State of [name of state]
County of [name of county]

This instrument was acknowledged before me on [date] by [name(s) of person(s)].

[Signature of notarial officer]
[Seal, if any]
Title [and Rank]
My commission expires: __________

§ 706.07 (8)(a)

The following form of acknowledgment is sufficient for a person acting in a representative capacity:

State of [name of state]
County of [name of county]

This instrument was acknowledged before me on [date] by [name(s) of person(s)] as [type of authority (e.g., officer, trustee, etc.)] of [name of party on behalf of whom instrument was executed].

[Signature of notarial officer]
[Seal, if any]
Title [and Rank]
My commission expires: __________

Id. § 706.07 (8)(b)

If an acknowledgment is defective or non-existent, the deed or other instrument is not entitled to be recorded, and so, is not valid againstbona fidepurchasers.Girardin v Lampe, 58 Wis 267, 270-71, 16 NW 614 (Wis 1883). In one case, the Wisconsin Supreme Court considered the validity of a certificate of acknowledgment that bore the seal of the preparer, but did not indicate the preparer's authority to take the acknowledgment. The court stated the general rule:

[I]n order to be constructive notice to subsequent purchasers, the record of a deed, or other instrument in writing, which is entitled to be recorded by the laws of this state, affecting the title to real estate, must show upon its face that the instrument recorded was so executed and acknowledged as to be entitled to record; and if the record fails to show all the things necessary to entitle it to record, the record is of no effect as to those having no actual knowledge of its existence; and proof that the instrument was in fact so executed and acknowledged as to entitle it to record, does not change the effect to be given to the record.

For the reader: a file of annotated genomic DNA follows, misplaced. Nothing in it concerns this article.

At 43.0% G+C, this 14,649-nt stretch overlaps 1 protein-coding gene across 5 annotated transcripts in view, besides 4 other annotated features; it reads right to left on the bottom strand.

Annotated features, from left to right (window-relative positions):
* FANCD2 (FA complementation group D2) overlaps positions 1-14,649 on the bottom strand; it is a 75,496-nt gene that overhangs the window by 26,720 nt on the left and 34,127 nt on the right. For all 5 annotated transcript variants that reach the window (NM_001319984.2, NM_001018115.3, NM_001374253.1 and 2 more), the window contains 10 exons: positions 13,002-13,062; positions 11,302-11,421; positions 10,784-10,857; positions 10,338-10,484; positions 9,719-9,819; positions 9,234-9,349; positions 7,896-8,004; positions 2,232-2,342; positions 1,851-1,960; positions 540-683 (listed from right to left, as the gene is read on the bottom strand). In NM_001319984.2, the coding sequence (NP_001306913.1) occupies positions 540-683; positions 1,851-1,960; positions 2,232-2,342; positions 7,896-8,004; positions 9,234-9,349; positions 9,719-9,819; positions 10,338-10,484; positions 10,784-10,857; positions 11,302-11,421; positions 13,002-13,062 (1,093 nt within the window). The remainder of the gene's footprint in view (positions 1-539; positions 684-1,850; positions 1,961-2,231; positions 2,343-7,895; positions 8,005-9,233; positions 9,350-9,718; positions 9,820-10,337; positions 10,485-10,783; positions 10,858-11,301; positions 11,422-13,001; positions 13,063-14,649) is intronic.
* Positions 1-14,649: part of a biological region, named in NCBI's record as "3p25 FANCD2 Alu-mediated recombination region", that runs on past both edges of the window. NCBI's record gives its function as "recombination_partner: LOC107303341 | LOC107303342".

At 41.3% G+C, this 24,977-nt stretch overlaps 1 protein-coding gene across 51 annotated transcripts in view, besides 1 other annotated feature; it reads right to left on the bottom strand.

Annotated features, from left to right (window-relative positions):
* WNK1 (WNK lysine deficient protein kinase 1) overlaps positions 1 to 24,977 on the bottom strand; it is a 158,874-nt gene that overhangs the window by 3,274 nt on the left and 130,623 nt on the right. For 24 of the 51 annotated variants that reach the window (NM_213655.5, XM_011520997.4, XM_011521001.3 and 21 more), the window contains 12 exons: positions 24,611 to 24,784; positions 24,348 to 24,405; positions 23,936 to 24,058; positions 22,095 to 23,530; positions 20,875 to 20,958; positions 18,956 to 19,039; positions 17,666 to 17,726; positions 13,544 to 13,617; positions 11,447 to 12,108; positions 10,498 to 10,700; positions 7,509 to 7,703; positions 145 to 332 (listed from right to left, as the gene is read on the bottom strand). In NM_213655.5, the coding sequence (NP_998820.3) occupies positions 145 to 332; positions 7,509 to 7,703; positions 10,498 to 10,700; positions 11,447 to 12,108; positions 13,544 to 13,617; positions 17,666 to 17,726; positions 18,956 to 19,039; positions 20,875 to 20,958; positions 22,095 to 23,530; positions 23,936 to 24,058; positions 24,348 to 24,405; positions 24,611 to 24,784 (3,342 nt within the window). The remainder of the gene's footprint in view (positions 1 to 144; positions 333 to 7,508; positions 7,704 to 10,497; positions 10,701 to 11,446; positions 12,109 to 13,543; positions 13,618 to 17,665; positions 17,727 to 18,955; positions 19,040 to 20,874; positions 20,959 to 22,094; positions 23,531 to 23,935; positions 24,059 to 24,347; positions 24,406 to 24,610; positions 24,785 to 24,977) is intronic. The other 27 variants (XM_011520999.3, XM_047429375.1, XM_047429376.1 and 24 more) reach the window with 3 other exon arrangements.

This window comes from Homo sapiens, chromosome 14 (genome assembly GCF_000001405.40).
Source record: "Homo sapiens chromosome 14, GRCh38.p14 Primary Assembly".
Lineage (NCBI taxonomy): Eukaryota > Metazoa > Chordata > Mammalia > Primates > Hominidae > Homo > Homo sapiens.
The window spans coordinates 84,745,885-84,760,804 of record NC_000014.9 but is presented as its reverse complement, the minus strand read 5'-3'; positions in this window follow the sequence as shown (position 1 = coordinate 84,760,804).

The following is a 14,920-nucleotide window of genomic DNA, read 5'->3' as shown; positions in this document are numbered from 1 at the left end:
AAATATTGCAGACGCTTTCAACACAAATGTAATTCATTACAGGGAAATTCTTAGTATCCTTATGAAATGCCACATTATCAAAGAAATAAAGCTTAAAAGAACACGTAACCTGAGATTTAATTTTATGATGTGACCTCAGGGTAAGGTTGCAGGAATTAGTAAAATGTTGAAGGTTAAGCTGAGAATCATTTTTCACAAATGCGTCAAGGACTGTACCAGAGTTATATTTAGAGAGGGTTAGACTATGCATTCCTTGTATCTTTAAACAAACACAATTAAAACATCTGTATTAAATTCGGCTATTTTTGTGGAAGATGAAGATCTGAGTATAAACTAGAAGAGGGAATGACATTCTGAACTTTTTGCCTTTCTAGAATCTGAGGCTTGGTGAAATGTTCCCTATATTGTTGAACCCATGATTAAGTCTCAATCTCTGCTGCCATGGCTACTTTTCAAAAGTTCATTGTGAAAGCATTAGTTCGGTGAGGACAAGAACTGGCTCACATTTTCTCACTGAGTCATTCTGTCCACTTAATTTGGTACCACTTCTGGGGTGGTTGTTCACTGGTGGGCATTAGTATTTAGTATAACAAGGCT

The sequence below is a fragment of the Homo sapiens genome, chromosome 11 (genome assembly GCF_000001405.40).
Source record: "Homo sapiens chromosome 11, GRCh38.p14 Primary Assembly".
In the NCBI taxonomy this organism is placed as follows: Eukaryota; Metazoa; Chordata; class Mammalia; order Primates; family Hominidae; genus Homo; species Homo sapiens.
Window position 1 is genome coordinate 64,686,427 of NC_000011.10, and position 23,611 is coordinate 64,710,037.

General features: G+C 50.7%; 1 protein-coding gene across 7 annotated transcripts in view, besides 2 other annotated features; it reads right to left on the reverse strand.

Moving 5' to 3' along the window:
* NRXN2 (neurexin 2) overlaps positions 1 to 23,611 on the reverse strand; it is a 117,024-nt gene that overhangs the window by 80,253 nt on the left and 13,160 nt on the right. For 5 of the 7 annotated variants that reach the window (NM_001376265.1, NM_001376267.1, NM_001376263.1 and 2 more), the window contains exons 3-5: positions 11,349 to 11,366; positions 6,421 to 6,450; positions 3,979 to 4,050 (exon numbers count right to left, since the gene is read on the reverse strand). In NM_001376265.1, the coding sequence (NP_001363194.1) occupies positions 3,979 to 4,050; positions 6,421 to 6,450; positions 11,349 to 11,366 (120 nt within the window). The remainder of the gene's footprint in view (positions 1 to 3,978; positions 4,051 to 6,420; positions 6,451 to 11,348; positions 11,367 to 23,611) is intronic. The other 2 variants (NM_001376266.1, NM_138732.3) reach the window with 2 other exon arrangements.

Id. at 270-71

A certificate of acknowledgment entitles a deed or other instrument to be recorded so the certificate itself must be valid. The certificate must show that the deed or instrument was validly executed by the parties and that the execution was acknowledged. Thus, the court found that the seal alone was not sufficient for a valid certificate of acknowledgment.


In Illinois, unacknowledged conveyances must be proven in court to be entered into evidence, but can still be valid as between the parties and can still impart constructive notice if recorded. In Indiana and Wisconsin, unacknowledged conveyances do not constitute notice tobona fidepurchasers for value, even if recorded, and therefore may be unenforceable as to later creditors or owners in the chain of title. Thus, real estate practitioners must take extra care in reviewing acknowledgements to conveyances affecting Indiana and Wisconsin real estate.